‘Amasani’ a positive Diné narrative
Stacy Howard has always liked films.
“When I was younger I enjoyed watching VHS,” said Howard, who grew up in Mexican Water, Arizona. “It took a while for films to get to the rez.”
She grew up in a small community with a single mother and three sisters. “For me movies brought out a whole different world and it was just inspirational,” Howard said. “Back then we didn’t have Dish. It was always VHS and I grew up watching Disney movies, too.” Howard had a common Navajo upbringing. “When we weren’t watching movies, we were herding sheep,” she said.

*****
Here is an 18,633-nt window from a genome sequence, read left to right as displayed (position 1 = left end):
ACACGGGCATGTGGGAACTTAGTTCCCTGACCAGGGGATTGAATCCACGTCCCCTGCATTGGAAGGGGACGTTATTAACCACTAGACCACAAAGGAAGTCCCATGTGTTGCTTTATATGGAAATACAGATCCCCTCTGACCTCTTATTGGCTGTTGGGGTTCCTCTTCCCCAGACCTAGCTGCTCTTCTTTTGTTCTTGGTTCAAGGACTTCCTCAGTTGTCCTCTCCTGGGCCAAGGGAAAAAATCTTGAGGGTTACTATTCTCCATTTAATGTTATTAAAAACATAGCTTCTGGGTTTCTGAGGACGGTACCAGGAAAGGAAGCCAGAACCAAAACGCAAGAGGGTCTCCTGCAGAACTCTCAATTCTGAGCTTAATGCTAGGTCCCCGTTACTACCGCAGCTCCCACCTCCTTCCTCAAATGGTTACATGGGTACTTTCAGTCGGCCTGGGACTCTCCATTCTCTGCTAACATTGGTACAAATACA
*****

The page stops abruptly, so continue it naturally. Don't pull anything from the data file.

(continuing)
Her mother was also traditional in her teachings and belief. All of this was incorporated into her short film “Amasani” about a little girl who gets suspended from school and as punishment has to stay with her grandmother all day.
The film has been accepted to almost a dozen different film festivals including imagineNATIVE, the largest Indigenous film festival in the world, and most recently the Gallup Film Festival this past weekend.